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Re: st: group difference

From   Maarten Buis <>
Subject   Re: st: group difference
Date   Mon, 27 May 2013 12:22:16 +0200

On Sun, May 26, 2013 at 10:05 PM, David Hoaglin wrote:
> Education level and gender composition seem very likely to be
> categorical, and income may be categorical.  A t-test would usually
> not be appropriate.
> To make matters more interesting, the categories of education level
> (and income, if categorical) are ordered.  The -ologit- command with
> race/ethnicity as the predictor would be a good place to start.

To add to the complexity: education could be measured as a (pseudo)
continuous variable: years in school or "typical" number of years
needed to achieve the respondent's achieved diploma. On the other
hand, in tracked educational systems the ordering of different
outcomes can be ambiguous. You could write a complete PhD thesis on
the subject of measuring education and in fact somebody has already
done that: (Schneider 2009).

This is just to reinforce David's comment that you need to look at how
exactly these variables were measured and what they measure exactly:
What was the exact question (or questions) on which this variable is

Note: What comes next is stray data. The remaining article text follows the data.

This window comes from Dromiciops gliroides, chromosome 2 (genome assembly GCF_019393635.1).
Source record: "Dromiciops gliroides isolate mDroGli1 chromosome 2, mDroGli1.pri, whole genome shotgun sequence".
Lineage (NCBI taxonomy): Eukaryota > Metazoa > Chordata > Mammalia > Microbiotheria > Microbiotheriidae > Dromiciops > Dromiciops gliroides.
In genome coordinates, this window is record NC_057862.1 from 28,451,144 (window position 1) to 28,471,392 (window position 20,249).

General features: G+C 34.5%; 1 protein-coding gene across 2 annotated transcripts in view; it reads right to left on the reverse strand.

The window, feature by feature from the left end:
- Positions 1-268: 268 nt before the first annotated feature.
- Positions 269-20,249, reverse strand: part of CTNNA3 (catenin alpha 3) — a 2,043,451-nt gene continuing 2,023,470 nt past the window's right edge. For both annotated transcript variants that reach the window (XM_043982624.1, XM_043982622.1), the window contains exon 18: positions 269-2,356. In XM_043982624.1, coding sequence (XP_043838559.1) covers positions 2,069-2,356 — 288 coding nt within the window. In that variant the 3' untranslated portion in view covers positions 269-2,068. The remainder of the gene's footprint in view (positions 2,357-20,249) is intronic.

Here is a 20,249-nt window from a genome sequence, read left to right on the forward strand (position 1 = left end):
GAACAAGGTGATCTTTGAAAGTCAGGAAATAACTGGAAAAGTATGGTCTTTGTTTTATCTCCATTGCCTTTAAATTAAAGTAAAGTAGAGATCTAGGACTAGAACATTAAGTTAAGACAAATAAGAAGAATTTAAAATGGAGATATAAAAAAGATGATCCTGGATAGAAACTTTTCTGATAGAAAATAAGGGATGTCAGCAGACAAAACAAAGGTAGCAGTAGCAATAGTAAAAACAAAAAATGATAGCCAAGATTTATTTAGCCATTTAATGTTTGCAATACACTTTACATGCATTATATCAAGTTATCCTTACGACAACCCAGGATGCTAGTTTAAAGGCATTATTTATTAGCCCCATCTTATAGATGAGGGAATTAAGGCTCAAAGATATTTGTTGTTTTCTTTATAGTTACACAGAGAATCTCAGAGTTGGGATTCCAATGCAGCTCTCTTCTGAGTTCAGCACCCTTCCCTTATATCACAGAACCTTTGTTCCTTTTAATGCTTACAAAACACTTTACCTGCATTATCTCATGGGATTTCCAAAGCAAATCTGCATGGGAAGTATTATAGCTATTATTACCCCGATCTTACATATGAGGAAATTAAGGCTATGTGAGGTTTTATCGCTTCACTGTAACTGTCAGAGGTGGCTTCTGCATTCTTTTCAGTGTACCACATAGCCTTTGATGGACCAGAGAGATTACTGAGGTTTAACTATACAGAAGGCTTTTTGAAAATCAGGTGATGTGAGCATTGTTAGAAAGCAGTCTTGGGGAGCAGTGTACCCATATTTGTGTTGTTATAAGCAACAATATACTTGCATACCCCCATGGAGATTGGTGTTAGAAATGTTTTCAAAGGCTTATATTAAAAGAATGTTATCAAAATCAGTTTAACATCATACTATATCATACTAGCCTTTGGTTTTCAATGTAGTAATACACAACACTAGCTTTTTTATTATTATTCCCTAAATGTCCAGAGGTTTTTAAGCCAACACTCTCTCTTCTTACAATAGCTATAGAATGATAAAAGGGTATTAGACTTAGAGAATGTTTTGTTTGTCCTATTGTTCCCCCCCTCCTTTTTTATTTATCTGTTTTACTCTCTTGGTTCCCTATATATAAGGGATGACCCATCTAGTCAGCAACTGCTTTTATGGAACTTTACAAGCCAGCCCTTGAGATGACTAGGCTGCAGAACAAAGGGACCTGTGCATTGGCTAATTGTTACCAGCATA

based? What possible answers could the respondent give? If it was
categorical: which categories? Imagine you were asking this question
to your parrents/your neighbour/..., would they understand this
question and the answer categories? For example, the answer categories
for an education question typically correspont with the current
educational system, which, due to educational reforms, can be very
different from the educational system in which respondent attained his
or her education. How were these answers transformed to the values in
your variable?

Hope this helps,

Schneider, Silke L. (2009): Confusing credentials: the
cross-nationally comparable measurement of educational attainment,
DPhil thesis. Oxford: University of Oxford.

Maarten L. Buis
Reichpietschufer 50
10785 Berlin
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